A New Illumination
Our goal at Illumination has always been simple: helping readers more fully understand and appreciate the amazing scientific, scholarly and creative achievements of MU’s scientists, scholars and students.
We strive to do this in two equally straightforward ways. One is by providing intelligent, in-depth reporting on the sorts of scientific and scholarly subjects that seldom appear in commercial media. The other is by using striking visual elements to highlight the energy, excitement and wonder of the research and scholarship we chronicle.
This latest issue of Illumination, our first redesign since 2007, represents the culmination of a year-long effort, led by Illumination’s art director Blake Dinsdale, to recast the magazine’s visual identity in a way that achieves these objectives while better serving the needs and interests of contemporary information consumers.
Because you’ve become accustomed to absorbing data through information graphics, for example, the new-look Illumination will include more charts, graphs and number-driven visuals. Because you told us you appreciate shorter features, we’ve expanded our front-of-the-book offerings by two full spreads. Photography and illustration have long been Illumination mainstays. Now they will play an even more prominent role, as new grids and type-flow adjustments free up space for larger images and more creative headline treatments.
Rest assured, our commitment to long-form science and technology reporting has not changed. In this issue, for instance, you’ll encounter a plant scientist whose genomic probing is shedding light on a mystery dating back to Charles Darwin. You’ll meet psychological sciences researchers whose ingeniously designed studies are yielding important insights into babies’ cognitive development. And you will discover how breeders and social scientists are teaming up to deliver solutions to nutrition-challenged African farmers and consumers. Stories such as these will remain the core of our content. Our design changes will simply provide them with a vibrant, graphically rich environment that, we hope, will spur greater reader interest and enthusiasm.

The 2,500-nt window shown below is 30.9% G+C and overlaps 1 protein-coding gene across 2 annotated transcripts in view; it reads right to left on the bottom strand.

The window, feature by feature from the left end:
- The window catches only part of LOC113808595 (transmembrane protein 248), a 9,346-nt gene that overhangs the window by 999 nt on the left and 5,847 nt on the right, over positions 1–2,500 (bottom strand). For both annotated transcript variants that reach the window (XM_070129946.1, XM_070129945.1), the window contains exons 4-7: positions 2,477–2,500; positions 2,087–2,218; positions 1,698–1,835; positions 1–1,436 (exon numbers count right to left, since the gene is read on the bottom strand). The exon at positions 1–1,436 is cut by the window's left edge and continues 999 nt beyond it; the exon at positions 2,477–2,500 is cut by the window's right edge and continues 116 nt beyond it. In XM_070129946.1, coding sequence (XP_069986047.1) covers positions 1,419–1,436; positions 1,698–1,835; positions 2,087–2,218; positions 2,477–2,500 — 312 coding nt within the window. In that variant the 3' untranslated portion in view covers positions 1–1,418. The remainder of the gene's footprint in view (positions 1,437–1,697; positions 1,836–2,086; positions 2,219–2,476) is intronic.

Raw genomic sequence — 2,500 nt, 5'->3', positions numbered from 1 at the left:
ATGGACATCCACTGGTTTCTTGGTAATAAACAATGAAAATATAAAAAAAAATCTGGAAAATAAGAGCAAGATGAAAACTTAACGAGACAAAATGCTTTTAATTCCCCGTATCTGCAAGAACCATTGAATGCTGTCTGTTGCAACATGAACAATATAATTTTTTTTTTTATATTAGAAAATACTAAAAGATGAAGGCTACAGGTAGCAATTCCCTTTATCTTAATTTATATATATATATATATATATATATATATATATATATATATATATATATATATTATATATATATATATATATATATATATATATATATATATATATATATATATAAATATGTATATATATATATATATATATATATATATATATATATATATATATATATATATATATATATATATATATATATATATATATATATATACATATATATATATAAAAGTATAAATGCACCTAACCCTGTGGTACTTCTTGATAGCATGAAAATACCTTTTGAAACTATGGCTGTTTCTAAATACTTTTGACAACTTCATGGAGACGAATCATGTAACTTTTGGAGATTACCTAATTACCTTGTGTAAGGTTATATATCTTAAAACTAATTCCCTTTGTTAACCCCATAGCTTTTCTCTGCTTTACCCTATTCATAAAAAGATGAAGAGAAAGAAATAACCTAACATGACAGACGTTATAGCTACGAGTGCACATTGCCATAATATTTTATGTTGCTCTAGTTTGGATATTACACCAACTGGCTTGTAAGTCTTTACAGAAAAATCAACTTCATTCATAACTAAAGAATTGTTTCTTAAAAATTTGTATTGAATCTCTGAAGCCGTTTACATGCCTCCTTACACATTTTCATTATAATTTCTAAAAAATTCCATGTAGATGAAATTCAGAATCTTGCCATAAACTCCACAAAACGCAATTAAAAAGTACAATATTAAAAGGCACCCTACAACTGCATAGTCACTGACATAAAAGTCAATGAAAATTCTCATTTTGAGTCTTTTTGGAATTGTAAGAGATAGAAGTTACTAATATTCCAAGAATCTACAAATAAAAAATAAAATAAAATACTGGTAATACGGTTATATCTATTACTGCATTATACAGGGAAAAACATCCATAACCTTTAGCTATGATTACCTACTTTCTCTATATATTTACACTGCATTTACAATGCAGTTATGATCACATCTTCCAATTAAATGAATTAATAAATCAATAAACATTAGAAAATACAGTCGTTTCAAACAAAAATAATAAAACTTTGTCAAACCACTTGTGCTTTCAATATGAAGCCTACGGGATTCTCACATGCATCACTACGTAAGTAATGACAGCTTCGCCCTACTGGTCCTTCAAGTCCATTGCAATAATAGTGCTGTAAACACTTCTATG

The University of Missouri has long been at pioneer in all things media. For my part, I look forward to building on that great tradition by setting a new standard for excellence in research publications. I hope you will agree that the new Illumination is a solid first step.
Hank C. Foley, PhD,
Senior Vice Chancellor for Research, Graduate Studies and Economic Development